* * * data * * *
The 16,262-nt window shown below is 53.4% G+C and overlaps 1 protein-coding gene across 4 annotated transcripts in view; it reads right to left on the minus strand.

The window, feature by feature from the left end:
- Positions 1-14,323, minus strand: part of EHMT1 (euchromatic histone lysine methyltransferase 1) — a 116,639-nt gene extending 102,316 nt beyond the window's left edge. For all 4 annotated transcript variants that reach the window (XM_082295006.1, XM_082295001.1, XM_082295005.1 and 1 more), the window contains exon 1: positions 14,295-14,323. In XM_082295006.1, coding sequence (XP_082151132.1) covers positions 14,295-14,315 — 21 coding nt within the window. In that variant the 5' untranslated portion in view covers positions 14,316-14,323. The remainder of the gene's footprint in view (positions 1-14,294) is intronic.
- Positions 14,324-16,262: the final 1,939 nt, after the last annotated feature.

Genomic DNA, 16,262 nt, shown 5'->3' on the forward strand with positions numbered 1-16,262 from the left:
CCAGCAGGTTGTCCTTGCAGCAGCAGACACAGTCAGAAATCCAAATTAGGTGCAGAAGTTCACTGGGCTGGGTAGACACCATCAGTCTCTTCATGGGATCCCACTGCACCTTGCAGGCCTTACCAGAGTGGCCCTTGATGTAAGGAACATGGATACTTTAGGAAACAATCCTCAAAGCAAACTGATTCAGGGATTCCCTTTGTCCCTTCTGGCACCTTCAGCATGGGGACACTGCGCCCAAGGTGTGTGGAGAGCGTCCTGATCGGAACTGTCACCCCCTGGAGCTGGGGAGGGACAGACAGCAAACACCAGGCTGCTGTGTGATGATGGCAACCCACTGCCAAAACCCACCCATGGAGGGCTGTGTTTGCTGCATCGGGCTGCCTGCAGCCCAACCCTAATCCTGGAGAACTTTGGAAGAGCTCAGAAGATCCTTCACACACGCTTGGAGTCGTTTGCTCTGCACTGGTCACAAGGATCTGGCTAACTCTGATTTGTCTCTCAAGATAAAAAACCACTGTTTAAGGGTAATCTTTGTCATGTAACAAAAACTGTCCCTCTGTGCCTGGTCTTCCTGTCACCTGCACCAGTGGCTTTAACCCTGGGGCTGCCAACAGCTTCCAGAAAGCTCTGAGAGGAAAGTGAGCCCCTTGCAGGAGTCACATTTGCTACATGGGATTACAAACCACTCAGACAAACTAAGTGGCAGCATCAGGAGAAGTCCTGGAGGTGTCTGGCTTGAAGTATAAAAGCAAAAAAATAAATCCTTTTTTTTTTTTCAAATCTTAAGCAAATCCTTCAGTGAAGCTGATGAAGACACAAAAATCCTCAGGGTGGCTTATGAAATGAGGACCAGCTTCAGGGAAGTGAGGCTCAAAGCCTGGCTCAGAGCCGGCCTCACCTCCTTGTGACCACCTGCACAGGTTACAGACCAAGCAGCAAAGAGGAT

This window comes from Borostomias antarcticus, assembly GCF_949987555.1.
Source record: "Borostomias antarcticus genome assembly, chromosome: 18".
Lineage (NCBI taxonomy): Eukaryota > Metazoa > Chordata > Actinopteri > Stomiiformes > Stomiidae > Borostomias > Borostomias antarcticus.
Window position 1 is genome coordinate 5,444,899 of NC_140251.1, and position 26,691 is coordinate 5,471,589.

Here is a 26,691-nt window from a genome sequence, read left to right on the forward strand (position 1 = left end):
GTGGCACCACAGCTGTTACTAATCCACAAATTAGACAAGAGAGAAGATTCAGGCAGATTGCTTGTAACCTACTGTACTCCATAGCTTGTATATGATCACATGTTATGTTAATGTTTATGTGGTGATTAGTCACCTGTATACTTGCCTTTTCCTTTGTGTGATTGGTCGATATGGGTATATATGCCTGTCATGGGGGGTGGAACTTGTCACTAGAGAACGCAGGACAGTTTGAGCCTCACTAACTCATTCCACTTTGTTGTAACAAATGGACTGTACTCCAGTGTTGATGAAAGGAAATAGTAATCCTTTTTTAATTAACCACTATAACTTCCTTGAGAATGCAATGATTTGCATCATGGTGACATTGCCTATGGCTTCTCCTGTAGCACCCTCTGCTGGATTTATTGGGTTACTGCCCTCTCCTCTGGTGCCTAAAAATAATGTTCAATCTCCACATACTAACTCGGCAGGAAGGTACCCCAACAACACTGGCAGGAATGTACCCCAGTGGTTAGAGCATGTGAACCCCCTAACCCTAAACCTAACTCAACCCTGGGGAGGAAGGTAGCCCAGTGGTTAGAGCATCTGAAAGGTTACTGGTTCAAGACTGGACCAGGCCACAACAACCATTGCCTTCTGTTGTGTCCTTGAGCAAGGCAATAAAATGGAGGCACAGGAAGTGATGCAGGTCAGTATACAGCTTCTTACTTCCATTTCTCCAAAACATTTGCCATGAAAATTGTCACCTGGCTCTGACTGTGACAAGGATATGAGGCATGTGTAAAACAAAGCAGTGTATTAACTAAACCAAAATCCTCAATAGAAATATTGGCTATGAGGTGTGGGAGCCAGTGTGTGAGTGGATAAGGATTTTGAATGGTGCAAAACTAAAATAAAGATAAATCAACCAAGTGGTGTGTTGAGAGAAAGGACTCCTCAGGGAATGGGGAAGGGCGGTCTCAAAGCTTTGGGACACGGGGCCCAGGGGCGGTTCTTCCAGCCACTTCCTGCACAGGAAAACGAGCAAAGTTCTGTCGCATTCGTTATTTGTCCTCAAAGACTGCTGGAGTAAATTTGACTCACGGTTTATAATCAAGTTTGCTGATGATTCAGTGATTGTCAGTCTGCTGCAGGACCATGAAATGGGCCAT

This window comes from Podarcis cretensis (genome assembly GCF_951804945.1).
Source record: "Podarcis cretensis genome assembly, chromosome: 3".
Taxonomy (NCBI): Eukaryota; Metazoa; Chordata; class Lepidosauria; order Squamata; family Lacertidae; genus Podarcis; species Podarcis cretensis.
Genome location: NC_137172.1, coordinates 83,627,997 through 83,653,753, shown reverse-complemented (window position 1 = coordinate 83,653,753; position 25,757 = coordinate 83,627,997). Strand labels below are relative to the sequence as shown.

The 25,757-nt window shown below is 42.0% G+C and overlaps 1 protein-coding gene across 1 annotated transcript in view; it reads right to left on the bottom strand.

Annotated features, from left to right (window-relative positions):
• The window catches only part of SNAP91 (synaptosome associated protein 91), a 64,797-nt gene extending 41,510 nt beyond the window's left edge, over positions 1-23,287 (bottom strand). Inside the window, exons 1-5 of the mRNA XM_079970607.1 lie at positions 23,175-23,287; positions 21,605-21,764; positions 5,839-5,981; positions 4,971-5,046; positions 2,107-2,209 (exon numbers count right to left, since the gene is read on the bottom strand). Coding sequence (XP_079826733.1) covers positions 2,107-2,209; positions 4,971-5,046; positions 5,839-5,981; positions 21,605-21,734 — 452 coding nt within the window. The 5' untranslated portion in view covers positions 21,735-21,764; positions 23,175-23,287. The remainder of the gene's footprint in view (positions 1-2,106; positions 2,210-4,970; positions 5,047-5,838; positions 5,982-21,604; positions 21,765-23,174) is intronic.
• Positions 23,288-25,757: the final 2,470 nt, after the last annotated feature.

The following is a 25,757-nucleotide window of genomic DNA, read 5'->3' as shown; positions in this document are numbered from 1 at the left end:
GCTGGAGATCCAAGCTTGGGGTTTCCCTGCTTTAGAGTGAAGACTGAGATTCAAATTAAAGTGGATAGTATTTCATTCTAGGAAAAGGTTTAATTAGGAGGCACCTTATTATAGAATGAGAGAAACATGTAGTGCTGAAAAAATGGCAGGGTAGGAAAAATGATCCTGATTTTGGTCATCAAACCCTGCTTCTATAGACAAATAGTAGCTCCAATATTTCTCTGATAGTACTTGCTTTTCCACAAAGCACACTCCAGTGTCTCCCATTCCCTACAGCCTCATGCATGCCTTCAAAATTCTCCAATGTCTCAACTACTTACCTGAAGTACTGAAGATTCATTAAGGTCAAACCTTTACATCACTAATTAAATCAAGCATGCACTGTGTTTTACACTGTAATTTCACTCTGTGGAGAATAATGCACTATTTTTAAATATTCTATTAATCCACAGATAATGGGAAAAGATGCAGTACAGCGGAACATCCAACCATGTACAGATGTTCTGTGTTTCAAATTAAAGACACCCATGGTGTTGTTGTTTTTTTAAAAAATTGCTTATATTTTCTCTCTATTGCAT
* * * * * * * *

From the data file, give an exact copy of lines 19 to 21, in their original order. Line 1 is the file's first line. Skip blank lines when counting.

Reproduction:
• The window catches only part of SNAP91 (synaptosome associated protein 91), a 64,797-nt gene extending 41,510 nt beyond the window's left edge, over positions 1-23,287 (bottom strand). Inside the window, exons 1-5 of the mRNA XM_079970607.1 lie at positions 23,175-23,287; positions 21,605-21,764; positions 5,839-5,981; positions 4,971-5,046; positions 2,107-2,209 (exon numbers count right to left, since the gene is read on the bottom strand). Coding sequence (XP_079826733.1) covers positions 2,107-2,209; positions 4,971-5,046; positions 5,839-5,981; positions 21,605-21,734 — 452 coding nt within the window. The 5' untranslated portion in view covers positions 21,735-21,764; positions 23,175-23,287. The remainder of the gene's footprint in view (positions 1-2,106; positions 2,210-4,970; positions 5,047-5,838; positions 5,982-21,604; positions 21,765-23,174) is intronic.
• Positions 23,288-25,757: the final 2,470 nt, after the last annotated feature.

The following is a 25,757-nucleotide window of genomic DNA, read 5'->3' as shown; positions in this document are numbered from 1 at the left end: